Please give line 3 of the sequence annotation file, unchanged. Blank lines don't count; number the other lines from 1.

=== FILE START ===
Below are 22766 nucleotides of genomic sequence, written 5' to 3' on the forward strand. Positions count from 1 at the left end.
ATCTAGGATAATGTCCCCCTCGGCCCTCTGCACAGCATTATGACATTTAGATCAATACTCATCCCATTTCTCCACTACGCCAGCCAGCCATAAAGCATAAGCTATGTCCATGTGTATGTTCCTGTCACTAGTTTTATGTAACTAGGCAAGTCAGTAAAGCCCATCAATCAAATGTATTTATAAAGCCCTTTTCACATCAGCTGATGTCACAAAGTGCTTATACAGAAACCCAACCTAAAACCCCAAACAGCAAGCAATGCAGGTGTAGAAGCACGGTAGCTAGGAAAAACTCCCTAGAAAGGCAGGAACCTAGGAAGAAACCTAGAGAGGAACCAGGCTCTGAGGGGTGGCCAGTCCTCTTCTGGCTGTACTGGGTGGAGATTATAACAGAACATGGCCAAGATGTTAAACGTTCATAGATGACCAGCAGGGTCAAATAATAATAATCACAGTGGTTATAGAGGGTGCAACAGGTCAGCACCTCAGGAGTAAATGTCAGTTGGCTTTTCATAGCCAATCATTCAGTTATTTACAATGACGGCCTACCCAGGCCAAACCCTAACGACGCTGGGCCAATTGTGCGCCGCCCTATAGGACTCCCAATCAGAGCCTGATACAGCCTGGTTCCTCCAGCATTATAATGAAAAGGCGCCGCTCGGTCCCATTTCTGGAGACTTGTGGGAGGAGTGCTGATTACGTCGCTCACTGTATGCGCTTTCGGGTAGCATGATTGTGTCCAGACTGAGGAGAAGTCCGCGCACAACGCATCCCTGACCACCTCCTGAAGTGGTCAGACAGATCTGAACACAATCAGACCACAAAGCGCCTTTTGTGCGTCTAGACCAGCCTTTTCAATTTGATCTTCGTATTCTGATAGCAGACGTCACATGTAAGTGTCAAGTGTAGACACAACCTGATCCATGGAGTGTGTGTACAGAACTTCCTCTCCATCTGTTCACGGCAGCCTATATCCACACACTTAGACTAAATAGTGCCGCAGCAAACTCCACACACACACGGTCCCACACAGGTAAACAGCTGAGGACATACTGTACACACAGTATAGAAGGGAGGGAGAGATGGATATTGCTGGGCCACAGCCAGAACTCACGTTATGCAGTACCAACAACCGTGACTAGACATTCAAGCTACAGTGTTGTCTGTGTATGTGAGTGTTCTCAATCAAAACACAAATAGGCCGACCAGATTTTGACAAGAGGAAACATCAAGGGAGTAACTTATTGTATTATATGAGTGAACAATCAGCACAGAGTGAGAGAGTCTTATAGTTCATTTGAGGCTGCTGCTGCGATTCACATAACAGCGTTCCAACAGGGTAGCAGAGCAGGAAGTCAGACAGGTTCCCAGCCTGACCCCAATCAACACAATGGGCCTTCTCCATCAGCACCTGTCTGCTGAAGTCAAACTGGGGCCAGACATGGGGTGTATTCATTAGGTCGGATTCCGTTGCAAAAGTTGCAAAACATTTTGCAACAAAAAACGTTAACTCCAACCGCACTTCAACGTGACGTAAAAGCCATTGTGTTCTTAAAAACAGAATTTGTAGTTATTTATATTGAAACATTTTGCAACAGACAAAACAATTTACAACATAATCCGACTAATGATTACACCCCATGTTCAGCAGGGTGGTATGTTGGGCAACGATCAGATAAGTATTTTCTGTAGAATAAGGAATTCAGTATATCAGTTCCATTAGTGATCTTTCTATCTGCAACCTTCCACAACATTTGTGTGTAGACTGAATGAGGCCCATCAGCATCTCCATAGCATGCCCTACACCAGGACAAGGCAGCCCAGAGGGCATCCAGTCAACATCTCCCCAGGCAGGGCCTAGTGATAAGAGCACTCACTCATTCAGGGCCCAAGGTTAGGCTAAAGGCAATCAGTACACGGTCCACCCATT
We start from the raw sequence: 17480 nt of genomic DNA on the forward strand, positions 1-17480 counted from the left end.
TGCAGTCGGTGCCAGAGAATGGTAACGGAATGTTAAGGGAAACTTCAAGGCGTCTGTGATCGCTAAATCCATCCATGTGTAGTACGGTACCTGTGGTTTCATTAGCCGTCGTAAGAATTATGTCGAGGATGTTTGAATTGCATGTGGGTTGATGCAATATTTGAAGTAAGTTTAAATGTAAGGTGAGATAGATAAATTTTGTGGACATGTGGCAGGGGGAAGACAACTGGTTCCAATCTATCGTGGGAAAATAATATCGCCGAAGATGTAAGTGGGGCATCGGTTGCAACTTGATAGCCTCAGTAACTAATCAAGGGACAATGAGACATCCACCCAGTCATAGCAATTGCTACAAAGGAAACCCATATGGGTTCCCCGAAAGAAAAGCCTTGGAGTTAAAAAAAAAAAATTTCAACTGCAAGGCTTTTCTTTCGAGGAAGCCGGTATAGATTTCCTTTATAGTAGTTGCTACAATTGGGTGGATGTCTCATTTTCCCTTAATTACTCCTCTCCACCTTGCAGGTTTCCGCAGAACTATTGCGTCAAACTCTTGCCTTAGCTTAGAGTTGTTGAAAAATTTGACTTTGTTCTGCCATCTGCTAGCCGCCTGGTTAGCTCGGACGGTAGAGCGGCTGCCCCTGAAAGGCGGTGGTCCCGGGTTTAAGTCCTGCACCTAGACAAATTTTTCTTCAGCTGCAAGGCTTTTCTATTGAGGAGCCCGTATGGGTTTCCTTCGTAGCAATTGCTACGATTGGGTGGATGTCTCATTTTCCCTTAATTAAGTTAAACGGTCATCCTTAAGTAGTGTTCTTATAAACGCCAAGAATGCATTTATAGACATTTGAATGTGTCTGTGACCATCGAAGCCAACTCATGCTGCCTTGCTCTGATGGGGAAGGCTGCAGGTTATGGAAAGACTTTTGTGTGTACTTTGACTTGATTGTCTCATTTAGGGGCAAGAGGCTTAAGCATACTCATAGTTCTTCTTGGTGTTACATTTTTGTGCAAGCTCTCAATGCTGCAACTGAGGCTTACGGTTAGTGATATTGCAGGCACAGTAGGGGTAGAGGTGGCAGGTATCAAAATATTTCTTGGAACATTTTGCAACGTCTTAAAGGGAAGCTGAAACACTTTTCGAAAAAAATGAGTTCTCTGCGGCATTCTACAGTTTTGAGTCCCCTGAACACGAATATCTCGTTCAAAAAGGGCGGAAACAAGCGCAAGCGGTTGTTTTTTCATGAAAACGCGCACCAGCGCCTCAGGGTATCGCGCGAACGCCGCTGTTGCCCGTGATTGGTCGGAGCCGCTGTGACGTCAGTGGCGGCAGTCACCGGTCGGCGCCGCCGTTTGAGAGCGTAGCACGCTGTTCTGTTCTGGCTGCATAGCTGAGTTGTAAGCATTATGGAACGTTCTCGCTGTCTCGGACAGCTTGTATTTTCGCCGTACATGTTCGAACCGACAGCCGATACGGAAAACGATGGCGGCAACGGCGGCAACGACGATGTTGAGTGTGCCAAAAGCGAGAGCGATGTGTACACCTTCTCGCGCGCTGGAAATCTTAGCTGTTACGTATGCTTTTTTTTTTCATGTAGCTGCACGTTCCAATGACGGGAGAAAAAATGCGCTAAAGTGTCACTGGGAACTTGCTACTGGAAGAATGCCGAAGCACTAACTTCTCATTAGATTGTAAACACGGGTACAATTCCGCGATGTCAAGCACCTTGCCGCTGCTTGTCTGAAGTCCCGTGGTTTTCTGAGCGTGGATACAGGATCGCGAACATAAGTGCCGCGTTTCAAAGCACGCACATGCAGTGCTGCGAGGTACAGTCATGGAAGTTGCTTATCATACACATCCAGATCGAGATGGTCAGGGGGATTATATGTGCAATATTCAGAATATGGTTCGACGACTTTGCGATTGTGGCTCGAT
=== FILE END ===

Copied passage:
We start from the raw sequence: 17480 nt of genomic DNA on the forward strand, positions 1-17480 counted from the left end.